Tuesday, May 8, 2012

Photography: Pulitzer Prize 1943

Continuing the list of the winners of the Pulitzer Prize for Photography from inception in 1942 and the World Press Photograph of the Year from inception in 1955:

(Click on photograph to enlarge).


Pulitzer Prize for Photography

Frank Noel of Associated Press


In 1941, the WW2 was going badly for the Allies. In Asia, Japan’s policy of speed and savagery had seen it sweep downwards towards Singapore with the intent of eventually capturing Australia. Singapore, a strategically vital military base that protected Britain’s other Commonwealth possessions in Asia, was seen by the British as the “Gibraltar of the East”. It was considered impregnable.

It was also considered that any Japanese attack would come by sea, with the consequence that all of the defences were aimed at the sea, including cannon set in concrete pointing in that direction. The problem for the British was that the Japanese fought an unconventional war. Instead of attacking by sea, they swept down the Malay Peninsula at a fast pace, through the jungles and mangrove swamps. They were under orders not to take prisoners so that their advance would not be slowed.

The attack on Singapore took place about the same time as the attack upon Pearl Harbour. The British battleships Prince of Wales and Repulse were destroyed by Japanese torpedo bombers and the Japanese Army attacked the defenders of Singapore. Churchill sent a message to General Percival, in charge of trhe defence of Singapore: "There must be no thought of sparing the troops or population; commanders and senior officers should die with their troops. The honour of the British Empire and the British Army is at stake." According to General Yamasita, in charge of the Japanese forces: “My attack on Singapore was a bluff – a bluff that worked. I had 30,000 men and was outnumbered more than three to one. I knew that if I had to fight for long for Singapore, I would be beaten. That is why the surrender had to be at once. I was very frightened all the time that the British would discover our numerical weakness and lack of supplies and force me into disastrous street fighting.”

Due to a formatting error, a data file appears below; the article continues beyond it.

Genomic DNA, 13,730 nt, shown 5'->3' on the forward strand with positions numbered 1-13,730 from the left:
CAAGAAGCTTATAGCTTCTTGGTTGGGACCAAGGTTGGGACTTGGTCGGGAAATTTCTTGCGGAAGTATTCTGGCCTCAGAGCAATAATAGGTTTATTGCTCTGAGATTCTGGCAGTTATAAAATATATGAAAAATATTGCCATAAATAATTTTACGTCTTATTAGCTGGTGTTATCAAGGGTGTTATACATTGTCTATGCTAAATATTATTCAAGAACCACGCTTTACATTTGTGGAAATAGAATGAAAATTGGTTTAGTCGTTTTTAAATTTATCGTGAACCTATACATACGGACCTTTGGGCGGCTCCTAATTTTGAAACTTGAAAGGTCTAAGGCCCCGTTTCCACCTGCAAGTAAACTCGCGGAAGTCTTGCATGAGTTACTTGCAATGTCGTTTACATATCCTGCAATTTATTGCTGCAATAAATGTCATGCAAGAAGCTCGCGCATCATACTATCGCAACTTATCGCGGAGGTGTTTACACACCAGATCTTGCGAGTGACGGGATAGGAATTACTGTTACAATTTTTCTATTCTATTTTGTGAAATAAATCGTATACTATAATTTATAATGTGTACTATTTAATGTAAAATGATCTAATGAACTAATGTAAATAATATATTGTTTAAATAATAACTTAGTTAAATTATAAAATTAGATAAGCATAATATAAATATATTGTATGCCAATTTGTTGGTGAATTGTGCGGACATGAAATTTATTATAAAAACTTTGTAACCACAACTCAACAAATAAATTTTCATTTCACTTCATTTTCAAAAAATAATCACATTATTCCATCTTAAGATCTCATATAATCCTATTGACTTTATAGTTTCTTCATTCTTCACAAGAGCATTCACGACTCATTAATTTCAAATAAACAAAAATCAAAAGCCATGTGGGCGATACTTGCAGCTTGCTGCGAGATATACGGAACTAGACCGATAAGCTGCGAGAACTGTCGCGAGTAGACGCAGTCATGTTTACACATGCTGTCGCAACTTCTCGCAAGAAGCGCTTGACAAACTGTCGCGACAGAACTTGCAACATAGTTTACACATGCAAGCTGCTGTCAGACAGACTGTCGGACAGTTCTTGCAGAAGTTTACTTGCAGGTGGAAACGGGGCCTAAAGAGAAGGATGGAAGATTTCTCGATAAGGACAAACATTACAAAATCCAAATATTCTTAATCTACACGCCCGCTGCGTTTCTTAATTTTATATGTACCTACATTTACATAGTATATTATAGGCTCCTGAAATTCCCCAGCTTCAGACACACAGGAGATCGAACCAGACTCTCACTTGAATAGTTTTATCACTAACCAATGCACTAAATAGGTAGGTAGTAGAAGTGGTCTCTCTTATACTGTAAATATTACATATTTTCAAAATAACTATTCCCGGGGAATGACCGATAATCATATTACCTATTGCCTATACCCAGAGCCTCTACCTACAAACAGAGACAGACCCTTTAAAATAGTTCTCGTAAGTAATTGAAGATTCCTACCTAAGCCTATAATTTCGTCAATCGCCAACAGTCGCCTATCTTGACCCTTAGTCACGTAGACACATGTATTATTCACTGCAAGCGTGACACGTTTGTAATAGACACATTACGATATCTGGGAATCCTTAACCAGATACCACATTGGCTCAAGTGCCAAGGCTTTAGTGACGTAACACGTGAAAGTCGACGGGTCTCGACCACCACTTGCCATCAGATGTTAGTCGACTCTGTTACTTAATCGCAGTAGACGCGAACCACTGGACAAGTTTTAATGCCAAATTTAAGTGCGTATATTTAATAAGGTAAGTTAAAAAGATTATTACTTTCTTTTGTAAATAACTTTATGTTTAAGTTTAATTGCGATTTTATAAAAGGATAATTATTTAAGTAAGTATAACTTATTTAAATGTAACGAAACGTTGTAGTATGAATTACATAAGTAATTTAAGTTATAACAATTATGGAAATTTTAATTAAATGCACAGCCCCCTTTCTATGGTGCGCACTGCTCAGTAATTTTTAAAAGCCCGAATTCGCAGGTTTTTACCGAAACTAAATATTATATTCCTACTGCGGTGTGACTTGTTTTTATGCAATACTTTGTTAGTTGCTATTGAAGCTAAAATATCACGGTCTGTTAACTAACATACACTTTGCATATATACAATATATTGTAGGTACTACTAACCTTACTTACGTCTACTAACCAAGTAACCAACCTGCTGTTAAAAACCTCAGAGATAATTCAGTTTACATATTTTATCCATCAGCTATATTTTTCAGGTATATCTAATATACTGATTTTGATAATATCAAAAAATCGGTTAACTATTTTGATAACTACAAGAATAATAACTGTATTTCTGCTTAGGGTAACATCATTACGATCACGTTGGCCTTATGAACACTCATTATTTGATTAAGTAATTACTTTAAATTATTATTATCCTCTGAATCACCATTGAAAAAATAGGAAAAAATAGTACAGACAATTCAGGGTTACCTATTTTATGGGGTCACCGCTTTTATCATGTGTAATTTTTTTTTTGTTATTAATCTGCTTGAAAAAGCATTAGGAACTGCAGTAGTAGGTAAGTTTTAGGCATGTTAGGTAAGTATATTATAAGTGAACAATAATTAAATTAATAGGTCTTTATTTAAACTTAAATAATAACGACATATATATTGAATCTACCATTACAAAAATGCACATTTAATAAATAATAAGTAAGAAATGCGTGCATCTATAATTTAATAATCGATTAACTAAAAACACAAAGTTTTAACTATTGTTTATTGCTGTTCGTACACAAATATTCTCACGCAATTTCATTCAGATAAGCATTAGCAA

On 15 February 1942, Singapore was surrendered to the Japanese. Over 100,000 troops and hundreds of European civilians became prisoners.

In January 1942 Frank “Poppy” Noel was covering the war in Singapore for Associated Press. He had contracted malaria whilst there and, with the situation worsening, he was ordered to head home to the US.

Whilst on a freighter 500 kilometres (330 miles) out of port on the Indian Ocean, his ship was torpedoed. Despite initially being trapped in his cabin, he managed to get out and board a lifeboat with 27 crew members. After drifting for five days in the heat and sun, they were approached by another lifeboat. It carried Indian sailors who had also managed to survive the sinking of the freighter. Having lost their water supply when they initially launched the lifeboat, they were in a desperate situation. One of the Indian lifeboat occupants reached out his hand and pleaded for water. Noel’s boat had none to give. Despite Noel’s malaria, thirst and general lack of wellbeing, he took a single photograph of the moment when the Indian lifeboat occupant realises that there is no water to be shared, his face and eyes showing his desperate sadness. The boats drifted apart and were later separated by a storm. The other life boat was never seen again.

Noel subsequently covered the war in Europe, then the war in Palestine followed by the Korean War. He was captured and held prisoner by the Chinese during his time spent covering the war in Korea, escaped but was beaten and solitarily confined on his recapture. During his 32 months imprisonment and using a camera snuck in by friends, he photographed hundreds of prisoners of war and had the films snuck out. He was rescued in 1953, having made three escape attempts, failing in one of them when he wouldn’t leave the others behind.

After working in New York he retired and died in 1966 aged 61.

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